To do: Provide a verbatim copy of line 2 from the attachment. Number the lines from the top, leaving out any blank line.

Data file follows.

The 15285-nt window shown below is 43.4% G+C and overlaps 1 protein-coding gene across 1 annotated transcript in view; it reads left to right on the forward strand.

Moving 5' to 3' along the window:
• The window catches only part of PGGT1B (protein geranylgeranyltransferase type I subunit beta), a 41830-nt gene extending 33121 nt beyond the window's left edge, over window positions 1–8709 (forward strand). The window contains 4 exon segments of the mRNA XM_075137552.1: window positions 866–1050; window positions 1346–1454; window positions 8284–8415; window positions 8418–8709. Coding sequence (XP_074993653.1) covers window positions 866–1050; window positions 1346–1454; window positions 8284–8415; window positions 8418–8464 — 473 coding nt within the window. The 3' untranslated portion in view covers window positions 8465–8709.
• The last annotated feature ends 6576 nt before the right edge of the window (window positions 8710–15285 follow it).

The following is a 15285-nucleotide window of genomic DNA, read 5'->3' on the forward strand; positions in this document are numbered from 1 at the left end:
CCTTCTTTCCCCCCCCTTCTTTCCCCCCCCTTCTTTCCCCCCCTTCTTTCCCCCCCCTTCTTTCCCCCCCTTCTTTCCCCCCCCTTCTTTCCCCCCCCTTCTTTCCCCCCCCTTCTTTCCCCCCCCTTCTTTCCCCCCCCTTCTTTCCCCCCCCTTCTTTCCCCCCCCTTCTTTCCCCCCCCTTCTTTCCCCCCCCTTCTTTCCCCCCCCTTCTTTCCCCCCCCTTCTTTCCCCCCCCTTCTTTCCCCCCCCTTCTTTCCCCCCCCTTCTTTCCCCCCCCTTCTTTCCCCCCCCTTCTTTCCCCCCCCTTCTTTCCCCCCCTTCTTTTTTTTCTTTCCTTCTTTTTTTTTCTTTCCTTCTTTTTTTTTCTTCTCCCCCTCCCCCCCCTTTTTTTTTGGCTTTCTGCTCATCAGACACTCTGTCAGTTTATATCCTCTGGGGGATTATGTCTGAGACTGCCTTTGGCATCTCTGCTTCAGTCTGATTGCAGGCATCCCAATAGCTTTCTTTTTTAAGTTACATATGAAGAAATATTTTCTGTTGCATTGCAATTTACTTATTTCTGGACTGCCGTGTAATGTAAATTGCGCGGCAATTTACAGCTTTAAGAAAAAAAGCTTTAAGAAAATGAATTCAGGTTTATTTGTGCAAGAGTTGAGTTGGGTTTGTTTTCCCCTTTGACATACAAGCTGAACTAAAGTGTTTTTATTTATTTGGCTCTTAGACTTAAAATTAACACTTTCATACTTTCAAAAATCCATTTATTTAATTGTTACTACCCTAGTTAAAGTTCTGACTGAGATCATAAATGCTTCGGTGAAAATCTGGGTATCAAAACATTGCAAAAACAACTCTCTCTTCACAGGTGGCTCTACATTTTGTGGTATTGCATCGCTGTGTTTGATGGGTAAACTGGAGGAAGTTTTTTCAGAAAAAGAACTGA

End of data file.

Moving 5' to 3' along the window: